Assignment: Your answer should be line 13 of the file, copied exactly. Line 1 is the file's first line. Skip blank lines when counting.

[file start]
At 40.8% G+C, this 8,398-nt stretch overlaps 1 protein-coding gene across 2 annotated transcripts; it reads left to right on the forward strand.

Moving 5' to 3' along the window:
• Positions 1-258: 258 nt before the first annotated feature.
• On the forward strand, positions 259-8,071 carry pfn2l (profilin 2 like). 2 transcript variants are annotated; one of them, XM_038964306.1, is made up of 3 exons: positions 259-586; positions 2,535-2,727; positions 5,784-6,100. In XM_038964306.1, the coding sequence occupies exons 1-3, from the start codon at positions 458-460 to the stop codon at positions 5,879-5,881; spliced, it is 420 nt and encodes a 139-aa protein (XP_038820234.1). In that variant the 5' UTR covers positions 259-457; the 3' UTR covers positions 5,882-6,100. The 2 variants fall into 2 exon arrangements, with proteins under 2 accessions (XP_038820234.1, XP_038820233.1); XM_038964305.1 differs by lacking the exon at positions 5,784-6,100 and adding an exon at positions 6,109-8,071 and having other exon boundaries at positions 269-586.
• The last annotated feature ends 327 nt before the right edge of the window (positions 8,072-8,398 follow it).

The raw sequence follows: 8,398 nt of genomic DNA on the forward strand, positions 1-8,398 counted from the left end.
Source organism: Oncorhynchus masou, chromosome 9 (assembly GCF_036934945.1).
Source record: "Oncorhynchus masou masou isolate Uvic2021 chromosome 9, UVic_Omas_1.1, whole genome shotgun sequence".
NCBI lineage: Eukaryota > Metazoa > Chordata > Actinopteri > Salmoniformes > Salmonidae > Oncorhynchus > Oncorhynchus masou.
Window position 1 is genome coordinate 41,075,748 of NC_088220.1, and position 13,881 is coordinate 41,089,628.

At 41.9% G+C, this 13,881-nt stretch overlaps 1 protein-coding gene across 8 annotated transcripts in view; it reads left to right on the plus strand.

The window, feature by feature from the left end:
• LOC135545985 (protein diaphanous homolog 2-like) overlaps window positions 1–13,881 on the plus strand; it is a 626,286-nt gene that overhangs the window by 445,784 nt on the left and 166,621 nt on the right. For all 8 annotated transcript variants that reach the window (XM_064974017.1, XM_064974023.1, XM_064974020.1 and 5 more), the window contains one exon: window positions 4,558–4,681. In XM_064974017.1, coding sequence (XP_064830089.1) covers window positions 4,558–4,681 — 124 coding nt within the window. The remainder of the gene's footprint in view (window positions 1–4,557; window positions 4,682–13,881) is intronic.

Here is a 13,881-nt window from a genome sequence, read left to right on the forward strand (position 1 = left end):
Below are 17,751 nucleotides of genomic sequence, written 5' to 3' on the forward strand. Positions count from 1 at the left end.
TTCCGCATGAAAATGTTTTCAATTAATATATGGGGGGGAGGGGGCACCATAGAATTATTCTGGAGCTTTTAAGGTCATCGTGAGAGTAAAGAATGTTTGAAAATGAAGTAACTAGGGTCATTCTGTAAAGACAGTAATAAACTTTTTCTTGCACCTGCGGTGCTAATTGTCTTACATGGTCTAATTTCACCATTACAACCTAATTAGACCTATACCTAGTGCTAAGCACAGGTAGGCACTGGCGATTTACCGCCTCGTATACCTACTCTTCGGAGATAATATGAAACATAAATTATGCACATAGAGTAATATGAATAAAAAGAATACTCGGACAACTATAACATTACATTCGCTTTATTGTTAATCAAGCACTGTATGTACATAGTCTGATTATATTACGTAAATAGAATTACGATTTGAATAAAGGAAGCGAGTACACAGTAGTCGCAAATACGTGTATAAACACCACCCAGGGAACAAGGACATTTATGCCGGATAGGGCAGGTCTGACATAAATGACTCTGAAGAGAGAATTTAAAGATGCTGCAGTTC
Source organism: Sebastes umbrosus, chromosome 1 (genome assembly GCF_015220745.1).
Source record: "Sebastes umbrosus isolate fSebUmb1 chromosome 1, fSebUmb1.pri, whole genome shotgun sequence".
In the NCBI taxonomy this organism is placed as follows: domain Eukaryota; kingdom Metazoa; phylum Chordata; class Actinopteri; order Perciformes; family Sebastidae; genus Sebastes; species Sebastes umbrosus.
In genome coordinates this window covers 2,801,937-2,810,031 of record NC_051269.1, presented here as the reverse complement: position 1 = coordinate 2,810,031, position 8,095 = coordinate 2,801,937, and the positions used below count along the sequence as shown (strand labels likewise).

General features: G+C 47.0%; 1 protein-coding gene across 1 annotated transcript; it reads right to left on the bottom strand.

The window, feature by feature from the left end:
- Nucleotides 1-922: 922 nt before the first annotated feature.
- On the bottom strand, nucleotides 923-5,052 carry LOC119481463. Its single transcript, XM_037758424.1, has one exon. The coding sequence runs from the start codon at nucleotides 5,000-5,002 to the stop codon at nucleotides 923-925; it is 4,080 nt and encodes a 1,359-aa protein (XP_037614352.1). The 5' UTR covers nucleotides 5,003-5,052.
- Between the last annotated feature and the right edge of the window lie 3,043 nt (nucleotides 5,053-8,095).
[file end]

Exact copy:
• LOC135545985 (protein diaphanous homolog 2-like) overlaps window positions 1–13,881 on the plus strand; it is a 626,286-nt gene that overhangs the window by 445,784 nt on the left and 166,621 nt on the right. For all 8 annotated transcript variants that reach the window (XM_064974017.1, XM_064974023.1, XM_064974020.1 and 5 more), the window contains one exon: window positions 4,558–4,681. In XM_064974017.1, coding sequence (XP_064830089.1) covers window positions 4,558–4,681 — 124 coding nt within the window. The remainder of the gene's footprint in view (window positions 1–4,557; window positions 4,682–13,881) is intronic.